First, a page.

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See also: confusión

Contents

EnglishEdit

 
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EtymologyEdit

Borrowing from Old French confusion, from Old French confusio, confusionem.

PronunciationEdit

NounEdit

confusion (usually uncountable, plural confusions)

  1. A lack of clarity or order.
  2. The state of being confused; misunderstanding.
  3. (archaic) A state of shame or embarrassment.
    • 1749, Henry Fielding, The History of Tom Jones, a Foundling
      Lady Bellaston fixed her eyes on Sophia whilst she spoke these words. To which that poor young lady, having her face overspread with blushes and confusion, answered, in a stammering voice []

SynonymsEdit

AntonymsEdit

TranslationsEdit

The translations below need to be checked and inserted above into the appropriate translation tables, removing any numbers. Numbers do not necessarily match those in definitions. See instructions at Wiktionary:Entry layout#Translations.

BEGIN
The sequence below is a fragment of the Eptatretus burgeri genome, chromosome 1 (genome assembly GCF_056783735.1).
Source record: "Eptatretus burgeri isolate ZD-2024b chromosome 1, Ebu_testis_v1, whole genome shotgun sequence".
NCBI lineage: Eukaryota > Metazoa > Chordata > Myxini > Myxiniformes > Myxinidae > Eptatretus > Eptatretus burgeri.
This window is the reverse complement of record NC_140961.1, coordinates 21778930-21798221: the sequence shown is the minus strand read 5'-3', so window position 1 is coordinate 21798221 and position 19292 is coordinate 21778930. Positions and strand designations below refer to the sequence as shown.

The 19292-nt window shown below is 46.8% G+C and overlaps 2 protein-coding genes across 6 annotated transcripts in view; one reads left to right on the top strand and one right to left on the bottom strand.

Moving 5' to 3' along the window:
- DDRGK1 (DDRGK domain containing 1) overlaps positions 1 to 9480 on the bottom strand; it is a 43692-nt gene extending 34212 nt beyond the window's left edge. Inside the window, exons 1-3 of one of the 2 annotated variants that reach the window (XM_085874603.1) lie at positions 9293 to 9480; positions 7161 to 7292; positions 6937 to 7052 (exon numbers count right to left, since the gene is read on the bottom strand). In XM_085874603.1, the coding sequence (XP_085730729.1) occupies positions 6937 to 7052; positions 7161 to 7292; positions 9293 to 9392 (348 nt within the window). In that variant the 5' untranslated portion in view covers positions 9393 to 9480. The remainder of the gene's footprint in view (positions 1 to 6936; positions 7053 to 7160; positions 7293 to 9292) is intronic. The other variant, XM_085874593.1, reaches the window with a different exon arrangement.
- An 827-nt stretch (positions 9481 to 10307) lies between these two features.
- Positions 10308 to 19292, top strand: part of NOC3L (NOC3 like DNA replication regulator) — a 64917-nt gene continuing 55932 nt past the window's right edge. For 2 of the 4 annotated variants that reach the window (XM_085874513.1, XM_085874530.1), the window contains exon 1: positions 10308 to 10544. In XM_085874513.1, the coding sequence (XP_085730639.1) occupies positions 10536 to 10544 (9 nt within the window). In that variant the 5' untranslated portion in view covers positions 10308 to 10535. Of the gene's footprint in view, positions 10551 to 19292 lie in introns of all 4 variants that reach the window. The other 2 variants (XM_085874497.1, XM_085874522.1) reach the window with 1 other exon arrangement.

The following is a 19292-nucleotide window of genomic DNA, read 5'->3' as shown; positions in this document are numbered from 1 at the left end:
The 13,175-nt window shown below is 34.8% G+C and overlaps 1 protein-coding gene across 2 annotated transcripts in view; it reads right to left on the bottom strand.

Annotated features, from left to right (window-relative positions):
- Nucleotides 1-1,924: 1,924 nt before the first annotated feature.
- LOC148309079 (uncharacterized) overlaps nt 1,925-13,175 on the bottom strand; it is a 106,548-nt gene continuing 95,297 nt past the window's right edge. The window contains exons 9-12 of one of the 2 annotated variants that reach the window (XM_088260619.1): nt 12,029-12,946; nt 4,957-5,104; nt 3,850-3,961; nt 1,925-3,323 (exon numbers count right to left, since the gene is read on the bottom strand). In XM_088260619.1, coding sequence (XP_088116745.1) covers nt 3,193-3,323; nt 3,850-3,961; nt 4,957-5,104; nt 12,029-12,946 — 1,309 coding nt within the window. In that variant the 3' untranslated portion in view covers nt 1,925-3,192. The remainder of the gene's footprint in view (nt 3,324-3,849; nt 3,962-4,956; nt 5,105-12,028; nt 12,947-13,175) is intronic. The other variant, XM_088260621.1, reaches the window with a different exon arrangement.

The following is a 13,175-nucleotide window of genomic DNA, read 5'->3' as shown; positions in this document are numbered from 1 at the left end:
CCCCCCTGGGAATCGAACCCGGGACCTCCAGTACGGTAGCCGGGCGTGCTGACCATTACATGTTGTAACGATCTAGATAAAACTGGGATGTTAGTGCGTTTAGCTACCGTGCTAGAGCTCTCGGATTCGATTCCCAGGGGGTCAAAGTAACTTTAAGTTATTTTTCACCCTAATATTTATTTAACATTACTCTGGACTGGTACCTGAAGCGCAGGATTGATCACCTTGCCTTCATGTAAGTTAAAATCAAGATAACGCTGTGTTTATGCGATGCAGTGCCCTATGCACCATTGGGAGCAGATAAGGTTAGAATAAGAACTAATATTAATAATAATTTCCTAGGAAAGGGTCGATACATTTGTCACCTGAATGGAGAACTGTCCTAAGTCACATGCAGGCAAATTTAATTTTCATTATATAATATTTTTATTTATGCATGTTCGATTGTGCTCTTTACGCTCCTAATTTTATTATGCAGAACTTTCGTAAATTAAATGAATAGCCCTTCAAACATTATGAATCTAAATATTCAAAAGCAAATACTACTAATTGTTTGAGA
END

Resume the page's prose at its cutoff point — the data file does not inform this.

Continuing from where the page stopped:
FrenchEdit

EtymologyEdit

From Middle French confusion, from Old French confusion, a borrowing from Latin confusio, confusionem, from verb confundo.

NounEdit

confusion f (plural confusions)

  1. confusion

Further readingEdit


Middle FrenchEdit

EtymologyEdit

From Old French confusion.

NounEdit

confusion f (plural confusions)

  1. confusion

DescendantsEdit


Old FrenchEdit

EtymologyEdit

Borrowed from Latin confusio, confusionem.

NounEdit

confusion f (oblique plural confusions, nominative singular confusion, nominative plural confusions)

  1. spread (act or instance of spreading)

DescendantsEdit